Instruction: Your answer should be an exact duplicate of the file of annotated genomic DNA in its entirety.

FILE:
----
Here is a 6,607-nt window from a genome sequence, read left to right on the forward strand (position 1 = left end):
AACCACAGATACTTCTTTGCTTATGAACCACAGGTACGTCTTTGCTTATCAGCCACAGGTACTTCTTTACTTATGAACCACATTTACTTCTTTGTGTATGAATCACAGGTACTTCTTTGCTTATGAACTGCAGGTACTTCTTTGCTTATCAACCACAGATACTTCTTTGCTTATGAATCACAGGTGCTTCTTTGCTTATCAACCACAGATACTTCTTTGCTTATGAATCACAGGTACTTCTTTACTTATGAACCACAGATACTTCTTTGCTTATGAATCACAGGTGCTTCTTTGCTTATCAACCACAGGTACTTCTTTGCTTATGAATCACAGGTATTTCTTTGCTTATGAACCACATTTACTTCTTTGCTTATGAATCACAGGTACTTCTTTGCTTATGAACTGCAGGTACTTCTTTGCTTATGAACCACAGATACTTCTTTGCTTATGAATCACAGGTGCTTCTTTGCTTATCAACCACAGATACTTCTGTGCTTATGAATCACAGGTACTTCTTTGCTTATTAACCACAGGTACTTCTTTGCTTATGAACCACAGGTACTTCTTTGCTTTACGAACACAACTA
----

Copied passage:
Here is a 6,607-nt window from a genome sequence, read left to right on the forward strand (position 1 = left end):
AACCACAGATACTTCTTTGCTTATGAACCACAGGTACGTCTTTGCTTATCAGCCACAGGTACTTCTTTACTTATGAACCACATTTACTTCTTTGTGTATGAATCACAGGTACTTCTTTGCTTATGAACTGCAGGTACTTCTTTGCTTATCAACCACAGATACTTCTTTGCTTATGAATCACAGGTGCTTCTTTGCTTATCAACCACAGATACTTCTTTGCTTATGAATCACAGGTACTTCTTTACTTATGAACCACAGATACTTCTTTGCTTATGAATCACAGGTGCTTCTTTGCTTATCAACCACAGGTACTTCTTTGCTTATGAATCACAGGTATTTCTTTGCTTATGAACCACATTTACTTCTTTGCTTATGAATCACAGGTACTTCTTTGCTTATGAACTGCAGGTACTTCTTTGCTTATGAACCACAGATACTTCTTTGCTTATGAATCACAGGTGCTTCTTTGCTTATCAACCACAGATACTTCTGTGCTTATGAATCACAGGTACTTCTTTGCTTATTAACCACAGGTACTTCTTTGCTTATGAACCACAGGTACTTCTTTGCTTTACGAACACAACTA